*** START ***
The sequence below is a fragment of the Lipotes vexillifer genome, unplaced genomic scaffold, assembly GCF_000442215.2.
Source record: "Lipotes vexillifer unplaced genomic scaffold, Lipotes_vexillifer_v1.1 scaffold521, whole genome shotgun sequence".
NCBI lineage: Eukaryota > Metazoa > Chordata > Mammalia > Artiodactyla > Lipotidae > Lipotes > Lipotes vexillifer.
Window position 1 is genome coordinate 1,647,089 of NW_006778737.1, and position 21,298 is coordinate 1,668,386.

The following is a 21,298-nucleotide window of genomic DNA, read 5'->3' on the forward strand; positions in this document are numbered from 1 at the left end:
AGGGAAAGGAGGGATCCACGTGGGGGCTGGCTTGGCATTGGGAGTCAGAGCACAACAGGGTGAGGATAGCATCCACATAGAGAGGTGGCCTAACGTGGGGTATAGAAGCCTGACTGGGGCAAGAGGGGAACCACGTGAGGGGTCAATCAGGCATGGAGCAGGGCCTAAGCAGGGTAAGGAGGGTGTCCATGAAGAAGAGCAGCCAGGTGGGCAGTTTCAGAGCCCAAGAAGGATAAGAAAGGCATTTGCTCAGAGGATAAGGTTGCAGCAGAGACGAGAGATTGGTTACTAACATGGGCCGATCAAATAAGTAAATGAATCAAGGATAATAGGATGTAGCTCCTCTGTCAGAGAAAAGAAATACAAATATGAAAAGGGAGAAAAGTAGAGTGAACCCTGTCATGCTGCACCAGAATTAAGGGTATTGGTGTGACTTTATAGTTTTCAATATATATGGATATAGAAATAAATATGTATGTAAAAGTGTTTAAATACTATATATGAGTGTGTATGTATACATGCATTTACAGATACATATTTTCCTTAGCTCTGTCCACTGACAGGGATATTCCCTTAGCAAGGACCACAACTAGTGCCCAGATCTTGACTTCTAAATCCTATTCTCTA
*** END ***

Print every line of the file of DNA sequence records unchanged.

The sequence below is a fragment of the Lipotes vexillifer genome, unplaced genomic scaffold, assembly GCF_000442215.2.
Source record: "Lipotes vexillifer unplaced genomic scaffold, Lipotes_vexillifer_v1.1 scaffold521, whole genome shotgun sequence".
NCBI lineage: Eukaryota > Metazoa > Chordata > Mammalia > Artiodactyla > Lipotidae > Lipotes > Lipotes vexillifer.
Window position 1 is genome coordinate 1,647,089 of NW_006778737.1, and position 21,298 is coordinate 1,668,386.

The following is a 21,298-nucleotide window of genomic DNA, read 5'->3' on the forward strand; positions in this document are numbered from 1 at the left end:
AGGGAAAGGAGGGATCCACGTGGGGGCTGGCTTGGCATTGGGAGTCAGAGCACAACAGGGTGAGGATAGCATCCACATAGAGAGGTGGCCTAACGTGGGGTATAGAAGCCTGACTGGGGCAAGAGGGGAACCACGTGAGGGGTCAATCAGGCATGGAGCAGGGCCTAAGCAGGGTAAGGAGGGTGTCCATGAAGAAGAGCAGCCAGGTGGGCAGTTTCAGAGCCCAAGAAGGATAAGAAAGGCATTTGCTCAGAGGATAAGGTTGCAGCAGAGACGAGAGATTGGTTACTAACATGGGCCGATCAAATAAGTAAATGAATCAAGGATAATAGGATGTAGCTCCTCTGTCAGAGAAAAGAAATACAAATATGAAAAGGGAGAAAAGTAGAGTGAACCCTGTCATGCTGCACCAGAATTAAGGGTATTGGTGTGACTTTATAGTTTTCAATATATATGGATATAGAAATAAATATGTATGTAAAAGTGTTTAAATACTATATATGAGTGTGTATGTATACATGCATTTACAGATACATATTTTCCTTAGCTCTGTCCACTGACAGGGATATTCCCTTAGCAAGGACCACAACTAGTGCCCAGATCTTGACTTCTAAATCCTATTCTCTA